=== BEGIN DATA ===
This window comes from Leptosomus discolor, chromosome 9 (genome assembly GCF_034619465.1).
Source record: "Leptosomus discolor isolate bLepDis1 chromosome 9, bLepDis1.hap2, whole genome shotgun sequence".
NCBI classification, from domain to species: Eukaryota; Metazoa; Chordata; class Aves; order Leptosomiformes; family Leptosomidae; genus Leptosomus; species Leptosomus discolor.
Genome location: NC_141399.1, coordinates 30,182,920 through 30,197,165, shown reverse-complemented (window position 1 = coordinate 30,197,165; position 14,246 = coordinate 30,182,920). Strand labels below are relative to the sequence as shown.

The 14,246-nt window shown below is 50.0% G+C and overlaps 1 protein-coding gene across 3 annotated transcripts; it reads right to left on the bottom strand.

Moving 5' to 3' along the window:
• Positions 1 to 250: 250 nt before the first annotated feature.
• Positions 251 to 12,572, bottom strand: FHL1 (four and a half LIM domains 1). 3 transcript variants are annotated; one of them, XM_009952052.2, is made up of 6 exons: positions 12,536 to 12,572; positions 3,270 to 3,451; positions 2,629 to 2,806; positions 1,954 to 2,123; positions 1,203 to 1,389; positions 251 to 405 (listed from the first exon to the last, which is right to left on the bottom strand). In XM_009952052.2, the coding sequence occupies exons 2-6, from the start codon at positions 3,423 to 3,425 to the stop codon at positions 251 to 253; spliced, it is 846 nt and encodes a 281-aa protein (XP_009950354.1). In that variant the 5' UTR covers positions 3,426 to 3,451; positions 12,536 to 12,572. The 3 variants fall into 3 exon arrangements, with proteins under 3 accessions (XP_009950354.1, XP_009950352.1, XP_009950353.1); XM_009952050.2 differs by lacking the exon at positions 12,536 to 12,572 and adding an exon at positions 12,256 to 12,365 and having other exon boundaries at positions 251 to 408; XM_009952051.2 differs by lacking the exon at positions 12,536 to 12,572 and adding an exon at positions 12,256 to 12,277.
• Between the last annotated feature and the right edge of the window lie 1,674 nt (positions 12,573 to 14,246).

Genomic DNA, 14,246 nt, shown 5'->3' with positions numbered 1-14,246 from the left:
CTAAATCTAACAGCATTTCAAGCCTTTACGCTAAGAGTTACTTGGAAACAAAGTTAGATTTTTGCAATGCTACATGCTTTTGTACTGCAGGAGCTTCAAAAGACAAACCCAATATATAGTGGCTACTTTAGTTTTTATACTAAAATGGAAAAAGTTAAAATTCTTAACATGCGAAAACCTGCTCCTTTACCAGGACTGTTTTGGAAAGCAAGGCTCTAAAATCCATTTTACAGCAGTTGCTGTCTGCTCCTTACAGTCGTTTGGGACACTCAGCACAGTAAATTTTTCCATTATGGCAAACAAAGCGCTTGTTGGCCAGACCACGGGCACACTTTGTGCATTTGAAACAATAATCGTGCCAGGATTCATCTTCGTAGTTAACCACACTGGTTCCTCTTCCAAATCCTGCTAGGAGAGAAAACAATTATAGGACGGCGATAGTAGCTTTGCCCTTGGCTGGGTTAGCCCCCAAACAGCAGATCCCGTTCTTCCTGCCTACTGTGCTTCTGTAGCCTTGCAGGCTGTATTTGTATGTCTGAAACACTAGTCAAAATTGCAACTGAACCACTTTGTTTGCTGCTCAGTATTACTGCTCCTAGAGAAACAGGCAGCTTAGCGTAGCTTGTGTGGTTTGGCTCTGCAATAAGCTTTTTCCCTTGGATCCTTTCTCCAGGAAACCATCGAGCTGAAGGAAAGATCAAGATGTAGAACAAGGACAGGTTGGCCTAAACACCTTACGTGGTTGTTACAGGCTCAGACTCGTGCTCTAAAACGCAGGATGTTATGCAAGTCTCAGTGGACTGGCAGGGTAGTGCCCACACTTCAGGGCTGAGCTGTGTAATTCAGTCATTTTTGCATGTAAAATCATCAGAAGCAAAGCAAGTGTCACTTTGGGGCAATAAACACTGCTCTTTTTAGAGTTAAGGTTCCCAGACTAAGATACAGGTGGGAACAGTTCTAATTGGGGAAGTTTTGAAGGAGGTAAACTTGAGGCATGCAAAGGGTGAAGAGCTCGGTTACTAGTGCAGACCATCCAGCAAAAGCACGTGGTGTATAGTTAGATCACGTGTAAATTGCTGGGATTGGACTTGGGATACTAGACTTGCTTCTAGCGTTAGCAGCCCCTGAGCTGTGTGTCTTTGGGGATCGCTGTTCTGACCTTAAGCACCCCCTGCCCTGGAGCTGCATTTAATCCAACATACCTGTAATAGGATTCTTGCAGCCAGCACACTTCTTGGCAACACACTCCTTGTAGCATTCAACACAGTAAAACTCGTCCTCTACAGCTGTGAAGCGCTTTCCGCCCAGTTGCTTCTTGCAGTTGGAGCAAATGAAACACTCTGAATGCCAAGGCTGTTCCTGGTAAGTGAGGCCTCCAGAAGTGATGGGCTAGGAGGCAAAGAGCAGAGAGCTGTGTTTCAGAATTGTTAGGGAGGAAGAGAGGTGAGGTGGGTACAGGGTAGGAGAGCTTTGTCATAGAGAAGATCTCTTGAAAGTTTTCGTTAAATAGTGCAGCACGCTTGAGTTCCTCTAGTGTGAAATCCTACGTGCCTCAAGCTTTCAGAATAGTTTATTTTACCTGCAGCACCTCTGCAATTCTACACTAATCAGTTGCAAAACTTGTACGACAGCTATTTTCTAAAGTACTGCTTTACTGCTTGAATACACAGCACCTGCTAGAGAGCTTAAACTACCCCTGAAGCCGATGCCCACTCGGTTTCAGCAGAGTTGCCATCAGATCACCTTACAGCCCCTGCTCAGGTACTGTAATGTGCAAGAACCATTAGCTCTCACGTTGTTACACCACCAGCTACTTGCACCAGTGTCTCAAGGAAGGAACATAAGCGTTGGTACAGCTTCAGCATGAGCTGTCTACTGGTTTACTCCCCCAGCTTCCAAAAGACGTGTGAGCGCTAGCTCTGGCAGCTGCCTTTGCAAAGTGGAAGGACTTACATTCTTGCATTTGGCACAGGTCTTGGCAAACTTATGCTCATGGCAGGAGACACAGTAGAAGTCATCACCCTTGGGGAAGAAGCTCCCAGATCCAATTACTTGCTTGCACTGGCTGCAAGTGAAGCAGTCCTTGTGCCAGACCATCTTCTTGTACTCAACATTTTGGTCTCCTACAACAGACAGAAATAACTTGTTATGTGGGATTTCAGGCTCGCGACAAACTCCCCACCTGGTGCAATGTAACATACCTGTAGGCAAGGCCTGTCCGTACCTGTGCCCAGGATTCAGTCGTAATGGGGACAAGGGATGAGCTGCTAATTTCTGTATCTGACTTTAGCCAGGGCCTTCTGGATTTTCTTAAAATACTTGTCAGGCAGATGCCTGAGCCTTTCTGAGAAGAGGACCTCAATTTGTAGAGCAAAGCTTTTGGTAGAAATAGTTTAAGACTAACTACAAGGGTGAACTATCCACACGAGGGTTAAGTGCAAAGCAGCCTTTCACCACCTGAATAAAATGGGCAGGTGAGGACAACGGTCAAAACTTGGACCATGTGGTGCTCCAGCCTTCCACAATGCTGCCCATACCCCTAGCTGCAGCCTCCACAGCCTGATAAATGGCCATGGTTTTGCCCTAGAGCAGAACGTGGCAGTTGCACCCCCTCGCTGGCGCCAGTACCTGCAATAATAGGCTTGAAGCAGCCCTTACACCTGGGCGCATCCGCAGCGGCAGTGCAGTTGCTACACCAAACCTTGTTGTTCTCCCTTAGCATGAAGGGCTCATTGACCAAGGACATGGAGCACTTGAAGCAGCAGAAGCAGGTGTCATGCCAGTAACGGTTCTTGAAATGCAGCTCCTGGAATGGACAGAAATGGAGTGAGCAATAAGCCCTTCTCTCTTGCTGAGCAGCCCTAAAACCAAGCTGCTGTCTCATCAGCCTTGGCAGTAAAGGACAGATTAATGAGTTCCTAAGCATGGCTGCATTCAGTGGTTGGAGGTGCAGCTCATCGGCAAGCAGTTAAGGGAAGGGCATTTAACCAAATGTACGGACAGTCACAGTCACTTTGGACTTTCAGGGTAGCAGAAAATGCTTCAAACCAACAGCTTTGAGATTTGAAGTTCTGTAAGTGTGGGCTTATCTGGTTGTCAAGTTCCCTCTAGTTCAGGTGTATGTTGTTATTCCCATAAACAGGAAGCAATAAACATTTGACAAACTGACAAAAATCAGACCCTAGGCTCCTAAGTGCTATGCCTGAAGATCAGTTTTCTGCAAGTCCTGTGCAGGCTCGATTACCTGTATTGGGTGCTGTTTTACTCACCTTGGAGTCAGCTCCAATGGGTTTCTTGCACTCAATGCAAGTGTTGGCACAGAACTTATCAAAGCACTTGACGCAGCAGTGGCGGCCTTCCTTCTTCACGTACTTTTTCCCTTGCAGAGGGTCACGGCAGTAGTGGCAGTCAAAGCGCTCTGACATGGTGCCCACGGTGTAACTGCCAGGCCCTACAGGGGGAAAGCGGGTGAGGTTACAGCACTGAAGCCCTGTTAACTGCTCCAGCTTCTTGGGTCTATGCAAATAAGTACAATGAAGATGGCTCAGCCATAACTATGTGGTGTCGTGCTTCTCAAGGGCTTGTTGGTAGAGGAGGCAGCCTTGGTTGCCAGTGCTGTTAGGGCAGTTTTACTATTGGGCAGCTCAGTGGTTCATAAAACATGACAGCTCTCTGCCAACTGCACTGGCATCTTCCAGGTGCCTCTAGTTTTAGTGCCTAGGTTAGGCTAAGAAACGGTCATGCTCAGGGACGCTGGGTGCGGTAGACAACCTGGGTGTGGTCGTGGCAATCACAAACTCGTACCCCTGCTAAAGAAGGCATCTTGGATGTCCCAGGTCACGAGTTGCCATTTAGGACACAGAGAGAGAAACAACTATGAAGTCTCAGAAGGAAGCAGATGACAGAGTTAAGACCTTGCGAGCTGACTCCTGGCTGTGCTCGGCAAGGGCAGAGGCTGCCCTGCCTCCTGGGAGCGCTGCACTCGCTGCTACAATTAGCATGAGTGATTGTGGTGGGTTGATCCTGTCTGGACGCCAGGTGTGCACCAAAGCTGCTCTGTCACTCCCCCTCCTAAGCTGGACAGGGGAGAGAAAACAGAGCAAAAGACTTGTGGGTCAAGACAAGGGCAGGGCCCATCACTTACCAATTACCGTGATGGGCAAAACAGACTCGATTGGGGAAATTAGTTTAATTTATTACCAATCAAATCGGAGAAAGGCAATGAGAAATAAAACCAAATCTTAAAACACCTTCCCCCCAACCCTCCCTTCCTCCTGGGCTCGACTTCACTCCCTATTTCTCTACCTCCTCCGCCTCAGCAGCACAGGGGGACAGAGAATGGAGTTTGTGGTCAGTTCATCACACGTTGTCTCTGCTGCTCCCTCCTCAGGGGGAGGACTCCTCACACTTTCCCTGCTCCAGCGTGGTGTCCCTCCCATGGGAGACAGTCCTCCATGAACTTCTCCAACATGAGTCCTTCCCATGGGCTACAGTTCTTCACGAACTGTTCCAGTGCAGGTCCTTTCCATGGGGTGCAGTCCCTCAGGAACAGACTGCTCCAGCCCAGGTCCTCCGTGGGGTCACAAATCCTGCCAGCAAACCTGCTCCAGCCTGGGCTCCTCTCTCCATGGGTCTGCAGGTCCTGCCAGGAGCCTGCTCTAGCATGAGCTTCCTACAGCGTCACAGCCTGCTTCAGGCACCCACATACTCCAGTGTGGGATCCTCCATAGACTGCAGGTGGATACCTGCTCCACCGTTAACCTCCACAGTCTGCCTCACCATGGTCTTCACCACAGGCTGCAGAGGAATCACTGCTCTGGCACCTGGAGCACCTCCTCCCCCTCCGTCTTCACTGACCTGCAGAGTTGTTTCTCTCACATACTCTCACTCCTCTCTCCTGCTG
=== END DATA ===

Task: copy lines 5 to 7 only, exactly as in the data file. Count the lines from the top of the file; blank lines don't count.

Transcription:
The 14,246-nt window shown below is 50.0% G+C and overlaps 1 protein-coding gene across 3 annotated transcripts; it reads right to left on the bottom strand.

Moving 5' to 3' along the window:
• Positions 1 to 250: 250 nt before the first annotated feature.